iconstar paper   HIV Articles  
Back grey arrow rt.gif
Moving on From HAND: Why We Need New Criteria for Cognitive Impairment in Persons Living With HIV and a Proposed Way Forward
  Download the PDF here
the issues around cognitive impairment & the brain for PLWH but particularly for those aging & elderly PLWH are serious. Yet this problem gets too little discussion & attention. And too little research to gather current facts on elderly PLWH & how they are functioning - impaired or not - in normal daily living activities. In recent years several small studies found significant percents of older >50 had impaired functioning on normal daily activities. The "determinants of health" are many - including - food & diet related, cultural competency, health literacy, Mental health, stigma, brain function, cognitive function, physical impairment are all critical problem issues for aging & elderly PLWH. Not only quality of life but mortality are tied to these problems as well s our independence & living facilities. So far we have no pharmaceutical interventions for PLWH around brain function despite trials of such interventions. The concerns for elderly around will brain function decline for a subgroup or for some of the elderly PLWH remains an unanswered question; the risk for alzheimers & others diseases for elderly PLWH remains unanswered. One of the biggest fears elderly PLWH have is if they become unable to care for themselves how will they live, this too remains unanswered & not discussed at all. We are in unchartered waters with a significant number of PLWH aging past 65 years old, around 300,000 are I think over 60 now. Their future physical & mental function remains mostly a question. Despite that many are functioning past the age of 70, how many are not - we do not have numbers on this. Are we discussing & planning for their future, mostly NO.
This article discusses he may complexities around the brain & mental function for PLWH. The authors suggest a new approach to diagnosing & characterizing cognitive impairment in PLWH. FOR SURE, we need to discuss these issues much more, our the HIV research & neurology community & leadership at HHS, OAR, HRSA, & ONAP need to transparently discuss these concerns & how to characterize cognitive impairment and engage with the community. This as well as the aging/HIV problem in general must receive more attention, instead it seems like key agencies such as HHS, OR, ONAP & NIMH are paying less attention & have deprioritized these concerns.
Clinical Infectious Diseases 27 April 2021
Sam Nightingale,1 Anna J. Dreyer,1 Deanna Saylor,2,3 Magnus Gisslén,4,5 Alan Winston,6,7 and John A. Joska1
1HIV Mental Health Research Unit, Department of Psychiatry and Mental Health, Neuroscience Institute, Cape Town, South Africa, 2University Teaching Hospital, Lusaka, Zambia, 3Department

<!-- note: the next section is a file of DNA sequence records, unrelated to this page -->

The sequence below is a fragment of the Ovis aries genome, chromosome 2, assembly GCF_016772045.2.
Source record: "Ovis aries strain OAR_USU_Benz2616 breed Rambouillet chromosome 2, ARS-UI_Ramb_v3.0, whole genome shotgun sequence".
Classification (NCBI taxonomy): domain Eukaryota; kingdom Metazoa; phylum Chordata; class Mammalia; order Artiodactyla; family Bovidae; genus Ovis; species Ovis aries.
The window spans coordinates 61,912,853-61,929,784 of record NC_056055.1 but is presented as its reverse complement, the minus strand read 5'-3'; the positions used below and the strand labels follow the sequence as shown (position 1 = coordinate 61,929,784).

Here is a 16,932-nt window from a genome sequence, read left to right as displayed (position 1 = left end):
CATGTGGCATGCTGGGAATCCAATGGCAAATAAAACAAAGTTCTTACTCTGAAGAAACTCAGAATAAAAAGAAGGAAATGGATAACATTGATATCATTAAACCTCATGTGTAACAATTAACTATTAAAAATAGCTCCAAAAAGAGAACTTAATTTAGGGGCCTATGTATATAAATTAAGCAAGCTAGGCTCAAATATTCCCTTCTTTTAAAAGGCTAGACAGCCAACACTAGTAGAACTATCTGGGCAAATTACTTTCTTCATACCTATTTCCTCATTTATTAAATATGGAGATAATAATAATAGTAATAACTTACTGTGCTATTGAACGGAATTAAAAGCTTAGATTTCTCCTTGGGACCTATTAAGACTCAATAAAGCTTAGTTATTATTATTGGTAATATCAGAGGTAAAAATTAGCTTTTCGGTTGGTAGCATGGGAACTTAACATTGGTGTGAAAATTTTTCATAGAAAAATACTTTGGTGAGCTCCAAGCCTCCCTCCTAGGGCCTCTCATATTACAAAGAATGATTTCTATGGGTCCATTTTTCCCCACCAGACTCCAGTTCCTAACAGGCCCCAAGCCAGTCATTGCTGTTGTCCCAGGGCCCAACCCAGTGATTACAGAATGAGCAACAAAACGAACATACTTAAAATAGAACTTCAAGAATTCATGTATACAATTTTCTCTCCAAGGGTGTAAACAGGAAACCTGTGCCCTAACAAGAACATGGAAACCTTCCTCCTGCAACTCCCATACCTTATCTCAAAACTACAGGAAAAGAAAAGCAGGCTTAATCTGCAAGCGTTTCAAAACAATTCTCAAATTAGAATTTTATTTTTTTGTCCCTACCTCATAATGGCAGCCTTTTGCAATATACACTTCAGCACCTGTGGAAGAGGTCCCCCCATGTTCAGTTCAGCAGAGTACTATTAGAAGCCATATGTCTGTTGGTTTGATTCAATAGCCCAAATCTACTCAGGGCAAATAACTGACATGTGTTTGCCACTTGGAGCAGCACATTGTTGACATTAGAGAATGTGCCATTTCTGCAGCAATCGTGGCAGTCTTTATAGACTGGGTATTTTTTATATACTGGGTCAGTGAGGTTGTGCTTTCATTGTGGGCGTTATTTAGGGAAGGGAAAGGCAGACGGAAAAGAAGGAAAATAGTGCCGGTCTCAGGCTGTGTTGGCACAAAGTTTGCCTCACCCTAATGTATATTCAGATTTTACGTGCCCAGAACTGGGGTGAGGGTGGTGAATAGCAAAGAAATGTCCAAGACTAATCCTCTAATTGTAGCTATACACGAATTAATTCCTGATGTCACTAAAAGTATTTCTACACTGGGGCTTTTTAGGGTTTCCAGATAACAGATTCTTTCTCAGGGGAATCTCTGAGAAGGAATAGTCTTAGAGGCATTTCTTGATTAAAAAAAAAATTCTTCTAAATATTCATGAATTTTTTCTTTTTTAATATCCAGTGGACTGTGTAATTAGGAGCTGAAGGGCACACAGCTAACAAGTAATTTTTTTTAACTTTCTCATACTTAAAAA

of Neurology, Johns Hopkins University School of Medicine, Baltimore, Maryland, USA, 4Institute of Biomedicine, Department of Infectious Diseases, Sahlgrenska Academy at University of Gothenburg, Gothenburg, Sweden, 5Region Västra Götaland, Sahlgrenska University Hospital, Department of Infectious Diseases, Gothenburg, Sweden, 6Department of Infectious Disease, Imperial College London, London, United Kingdom, and 7HIV Clinical Trials, Winston Churchill Wing, St Mary's Hospital, London, United Kingdom
Human immunodeficiency virus (HIV)-associated neurocognitive disorders (HAND) criteria are frequently used to describe cognitive impairment in persons living with HIV (PLWH) across diverse populations globally. These criteria typically find 20-60% of PLWH meet criteria for HAND, which does not tally with clinical observations in the modern era that cognitive disorders present relatively infrequently. Most with HAND have asymptomatic neurocognitive impairment; however, the significance of low cognitive test performance without symptoms is uncertain. Methods underlying HAND criteria carry a false-positive rate that can exceed 20%. Comorbidities, education, and complex socioeconomic factors can influence cognitive test performance, further increasing the potential for misclassification. We propose a new framework to characterize cognitive impairment in PLWH that requires a clinical history and acknowledges the multifactorial nature of low cognitive test performance. This framework is intended to be applicable across diverse populations globally, be more aligned with clinical observations, and more closely represent HIV brain pathology.